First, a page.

Sasha Koozel Reibstein

Sasha Koozel Reibstein is a mixed media artist living and working in San Diego. Her works are simultaenously confrontational and elegant, questioning our relationship with the physical world, from the environment in which we live to our own bodies.  

Born in Boston, MA, Reibstein spent the majority of her early years living in Philadelphia, PA. She received her MFA from Massachusetts College of Art in 2005 and her BFA from the University of Michigan, Ann Arbor, in 2000. She is currently a Professor of Art at Palomar College in San Marcos, CA.

In recent years, Reibstein has traveled extensively, working and exhibiting in China, Denmark, Hungary and Germany. During these residencies abroad and working in her home studio, she has created sculptural works and installations that have been featured in over 70 national and international exhibitions including a solo exhibition in Berlin entitled, “New World.” Since 2010, her curation and work has been highlighted at numerous venues including the Mutter Museum, the International Mingei Museum, White Box Contemporary, Zoya Tommy Gallery, R.B. Stevenson Gallery, the California Center for the Arts, Escondidio Museum, The Clay Studio, The San Diego Art Institute, Couturier Gallery, the American Museum of Ceramic Art, The Attelboro Museum and The Morris Graves Museum. In 2016, Reibstein was nominated for the Art Prize in her home city, San Diego, CA, where she shares a home and studio with her husband and fellow artist, Jones von Jonestein, and their son, Grayson.

I am interested in fluidity; of emotion and reason, memory and reality. I want to question the boundaries of our understanding of ourselves and the world around us by creating unusual forms that are simultaneously recognizable and enigmatic, evoking equal parts curiosity and unease. I often play with balance and fragility in these forms, allowing them to appear to either be on the brink of collapse or mid-awakening. These works serve as Rorschachs, inviting the viewer to project their own perceptions and experiences onto the work, informing their interpretation.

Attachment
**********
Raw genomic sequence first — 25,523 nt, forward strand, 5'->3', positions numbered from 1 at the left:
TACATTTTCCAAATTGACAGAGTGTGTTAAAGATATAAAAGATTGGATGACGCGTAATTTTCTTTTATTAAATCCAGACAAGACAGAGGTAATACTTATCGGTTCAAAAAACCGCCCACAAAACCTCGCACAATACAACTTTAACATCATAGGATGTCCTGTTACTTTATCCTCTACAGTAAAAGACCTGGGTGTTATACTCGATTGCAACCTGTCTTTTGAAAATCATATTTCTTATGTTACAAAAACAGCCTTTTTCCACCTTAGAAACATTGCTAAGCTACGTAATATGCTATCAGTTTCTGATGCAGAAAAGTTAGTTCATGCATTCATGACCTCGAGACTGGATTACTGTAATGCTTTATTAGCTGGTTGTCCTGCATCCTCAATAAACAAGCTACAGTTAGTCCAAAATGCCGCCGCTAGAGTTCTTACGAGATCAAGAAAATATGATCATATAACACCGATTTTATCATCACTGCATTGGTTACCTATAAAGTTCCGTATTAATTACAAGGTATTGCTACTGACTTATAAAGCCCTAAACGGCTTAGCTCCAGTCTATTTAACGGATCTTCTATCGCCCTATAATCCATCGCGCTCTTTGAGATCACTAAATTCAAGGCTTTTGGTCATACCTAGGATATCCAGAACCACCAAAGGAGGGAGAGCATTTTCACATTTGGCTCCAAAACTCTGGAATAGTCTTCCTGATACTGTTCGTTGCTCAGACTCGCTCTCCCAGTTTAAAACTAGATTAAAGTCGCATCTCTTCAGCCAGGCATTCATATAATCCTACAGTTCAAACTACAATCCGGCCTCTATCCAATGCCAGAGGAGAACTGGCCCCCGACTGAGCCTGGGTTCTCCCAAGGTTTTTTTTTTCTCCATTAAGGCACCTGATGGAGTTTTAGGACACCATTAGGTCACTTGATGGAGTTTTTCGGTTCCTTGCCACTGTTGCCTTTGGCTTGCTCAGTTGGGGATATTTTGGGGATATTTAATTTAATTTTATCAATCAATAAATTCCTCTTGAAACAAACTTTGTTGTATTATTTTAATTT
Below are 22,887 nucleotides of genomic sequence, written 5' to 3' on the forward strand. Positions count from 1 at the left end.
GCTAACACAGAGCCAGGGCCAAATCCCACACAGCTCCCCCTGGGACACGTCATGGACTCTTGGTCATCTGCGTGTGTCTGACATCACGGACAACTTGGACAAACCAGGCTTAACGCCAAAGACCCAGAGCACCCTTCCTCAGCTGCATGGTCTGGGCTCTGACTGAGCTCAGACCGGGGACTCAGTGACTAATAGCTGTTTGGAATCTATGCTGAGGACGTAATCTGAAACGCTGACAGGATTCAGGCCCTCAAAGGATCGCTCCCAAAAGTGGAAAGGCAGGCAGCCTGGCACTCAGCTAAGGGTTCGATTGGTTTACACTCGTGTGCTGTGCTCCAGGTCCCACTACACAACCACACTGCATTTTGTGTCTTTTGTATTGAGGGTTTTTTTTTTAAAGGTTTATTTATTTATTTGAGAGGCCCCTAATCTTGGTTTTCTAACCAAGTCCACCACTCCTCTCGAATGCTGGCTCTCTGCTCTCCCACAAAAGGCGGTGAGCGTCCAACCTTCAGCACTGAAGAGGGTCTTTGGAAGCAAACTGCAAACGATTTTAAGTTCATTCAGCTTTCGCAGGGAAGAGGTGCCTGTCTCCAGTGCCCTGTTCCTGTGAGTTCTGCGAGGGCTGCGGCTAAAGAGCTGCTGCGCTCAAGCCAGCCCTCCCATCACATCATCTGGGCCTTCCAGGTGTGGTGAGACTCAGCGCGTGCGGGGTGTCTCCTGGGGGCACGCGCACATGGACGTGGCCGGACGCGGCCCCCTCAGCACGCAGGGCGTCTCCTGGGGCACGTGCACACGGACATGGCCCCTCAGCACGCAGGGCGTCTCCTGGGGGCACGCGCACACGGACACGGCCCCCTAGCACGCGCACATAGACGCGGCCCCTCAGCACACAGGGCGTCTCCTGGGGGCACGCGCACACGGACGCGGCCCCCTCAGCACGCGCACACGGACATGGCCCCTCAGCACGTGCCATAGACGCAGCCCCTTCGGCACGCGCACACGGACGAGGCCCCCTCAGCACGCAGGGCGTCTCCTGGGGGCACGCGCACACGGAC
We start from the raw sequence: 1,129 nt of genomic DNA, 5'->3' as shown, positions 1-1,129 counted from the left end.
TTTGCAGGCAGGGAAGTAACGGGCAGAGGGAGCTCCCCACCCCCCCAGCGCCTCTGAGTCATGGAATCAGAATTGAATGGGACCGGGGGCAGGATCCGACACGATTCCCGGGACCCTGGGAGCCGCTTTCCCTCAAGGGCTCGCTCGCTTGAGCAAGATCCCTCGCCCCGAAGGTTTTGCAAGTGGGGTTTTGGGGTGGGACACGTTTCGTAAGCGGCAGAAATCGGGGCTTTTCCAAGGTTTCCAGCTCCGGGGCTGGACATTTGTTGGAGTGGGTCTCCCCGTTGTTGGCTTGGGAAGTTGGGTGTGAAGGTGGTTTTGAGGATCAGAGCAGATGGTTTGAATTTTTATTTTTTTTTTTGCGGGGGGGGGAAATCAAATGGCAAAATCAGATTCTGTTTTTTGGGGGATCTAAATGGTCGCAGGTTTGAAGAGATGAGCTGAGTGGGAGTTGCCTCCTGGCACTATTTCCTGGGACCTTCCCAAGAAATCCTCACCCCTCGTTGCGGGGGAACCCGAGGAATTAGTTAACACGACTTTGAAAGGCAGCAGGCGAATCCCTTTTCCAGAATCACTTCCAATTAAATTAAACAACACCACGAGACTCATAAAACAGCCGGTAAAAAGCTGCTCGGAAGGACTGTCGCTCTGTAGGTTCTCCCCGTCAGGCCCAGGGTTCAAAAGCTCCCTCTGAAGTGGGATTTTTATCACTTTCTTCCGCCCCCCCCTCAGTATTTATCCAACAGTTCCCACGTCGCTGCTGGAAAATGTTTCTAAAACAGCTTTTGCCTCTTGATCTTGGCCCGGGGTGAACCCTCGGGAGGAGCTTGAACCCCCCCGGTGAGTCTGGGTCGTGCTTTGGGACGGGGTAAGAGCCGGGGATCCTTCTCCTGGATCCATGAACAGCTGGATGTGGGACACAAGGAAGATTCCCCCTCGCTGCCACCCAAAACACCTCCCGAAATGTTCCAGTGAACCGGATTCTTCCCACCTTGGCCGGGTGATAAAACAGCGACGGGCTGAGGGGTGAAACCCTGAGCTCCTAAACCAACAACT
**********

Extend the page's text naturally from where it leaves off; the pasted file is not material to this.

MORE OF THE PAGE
In these works I am pulling in from a wide range of materials and references. My recent incorporation of floral and decorative elements references the vanitas tradition, with an exploration of mortality and the fluidity of our ephemeral life cycle. As in the memento mori tradition, there are unsettling moments as well, captured through the incorporation of raw, sculpted organs which carry with them both symbolic weight as well as the power of discomfort. I have an uneasy relationship with beauty and instead often turn towards the discord created when attraction collides with the grotesque, creating an intriguing and challenging tension.

I also often play with unexpected materials, creating rock formations sometimes out of foam and concrete and others through growing real crystals directly onto ceramic sculptural armatures. This experimentation is playful and encourages my interest in exploring the unknown, balancing expectation with mystery and reality with fantasy.

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